Hypogonadism (Loss of LH/FSH)
Hypogonadism is separated into primary hypogonadism (resulting from dysfunction of the testis or ovary) or central hypogonadism (resulting from pituitary or hypothalamic dysfunction that leads to loss of LH and FSH). Causes of hypogondaism include genetic, menopausual, autoimmune, viral, radiation, and chemotherapeutic agents. Central hypogonadism is often due to pituitary adenomas. Through compression of the gland, these tumors can cause destruction of pituitary tissue or interference with GnRH input from the hypothalamus. Gonadotropin dysfunction is the second most common hormonal disorder from compression of the pituitary gland from a pituitary adenoma after GH suppression. Hypothalamic disorders such as tumors and hypothalamic amenorrhea, as well as exposure to radiation, can lead to hypogonadism. Fasting, weight loss, anorexia nervosa, bulimia, exercise, or stressful conditions result in defects in pulsatile GnRH secretion ("hypothalamic amenorrhea"). Elevated prolactin levels can also suppress GnRH pulses and lead to hypothalamic hypogonadism. Diagonisis requires measurement of LH, FSH, and testosterone or estrogen, with reference to age-adjusted normal values.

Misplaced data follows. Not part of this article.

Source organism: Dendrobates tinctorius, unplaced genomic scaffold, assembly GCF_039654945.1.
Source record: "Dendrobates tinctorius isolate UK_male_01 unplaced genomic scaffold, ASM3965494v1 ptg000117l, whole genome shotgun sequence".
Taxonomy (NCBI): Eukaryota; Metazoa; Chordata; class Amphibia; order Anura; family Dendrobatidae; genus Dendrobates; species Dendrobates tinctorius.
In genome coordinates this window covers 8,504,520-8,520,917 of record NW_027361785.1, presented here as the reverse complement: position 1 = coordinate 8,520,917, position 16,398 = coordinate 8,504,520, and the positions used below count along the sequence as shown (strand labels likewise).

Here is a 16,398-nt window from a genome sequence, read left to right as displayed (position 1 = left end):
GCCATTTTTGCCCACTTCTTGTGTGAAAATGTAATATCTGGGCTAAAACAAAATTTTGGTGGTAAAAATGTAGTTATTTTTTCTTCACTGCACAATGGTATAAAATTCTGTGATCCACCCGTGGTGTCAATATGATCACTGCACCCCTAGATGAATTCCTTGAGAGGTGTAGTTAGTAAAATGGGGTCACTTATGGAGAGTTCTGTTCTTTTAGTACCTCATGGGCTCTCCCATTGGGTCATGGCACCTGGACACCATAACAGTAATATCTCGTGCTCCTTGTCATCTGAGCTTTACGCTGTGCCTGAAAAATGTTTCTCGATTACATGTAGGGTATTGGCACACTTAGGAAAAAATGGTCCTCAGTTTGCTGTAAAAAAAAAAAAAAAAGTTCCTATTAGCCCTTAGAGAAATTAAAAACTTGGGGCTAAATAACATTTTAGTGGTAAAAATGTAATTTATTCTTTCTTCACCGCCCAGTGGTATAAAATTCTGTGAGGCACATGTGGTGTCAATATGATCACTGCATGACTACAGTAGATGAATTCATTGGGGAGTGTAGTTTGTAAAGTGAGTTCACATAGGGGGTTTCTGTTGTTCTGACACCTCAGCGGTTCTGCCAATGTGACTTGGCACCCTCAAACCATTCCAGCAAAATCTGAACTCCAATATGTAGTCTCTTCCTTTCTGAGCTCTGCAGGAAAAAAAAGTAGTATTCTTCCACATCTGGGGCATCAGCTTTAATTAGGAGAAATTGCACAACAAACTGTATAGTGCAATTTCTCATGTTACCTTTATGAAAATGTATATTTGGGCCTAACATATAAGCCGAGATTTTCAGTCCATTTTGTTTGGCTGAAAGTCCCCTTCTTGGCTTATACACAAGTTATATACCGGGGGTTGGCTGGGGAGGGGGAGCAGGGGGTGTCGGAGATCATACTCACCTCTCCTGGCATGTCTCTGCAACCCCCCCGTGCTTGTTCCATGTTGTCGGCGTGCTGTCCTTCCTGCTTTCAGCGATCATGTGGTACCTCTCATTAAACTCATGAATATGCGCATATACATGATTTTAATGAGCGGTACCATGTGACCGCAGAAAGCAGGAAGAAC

Hypogonadism in prepubertal children causes no symptoms, whereas in adolescents, it leads to delayed or absent sexual development. In adult women, hypogonadism causes amenorrhea, infertility, loss of libido, vaginal dryness, and hot flashes. Prolonged periods of hypogonadism can cause osteoporosis. In men, hypogonadism leads to loss of libido, erectile dysfunction, and infertility.
Treatment of hypogonadism in men and premenopausal women is effectively accomplished by replacement hormonal therapy. Fertility can be restored by administration of hCG, which acts like LH, often in combination with FSH, or by the pulsatile administration of GnRH.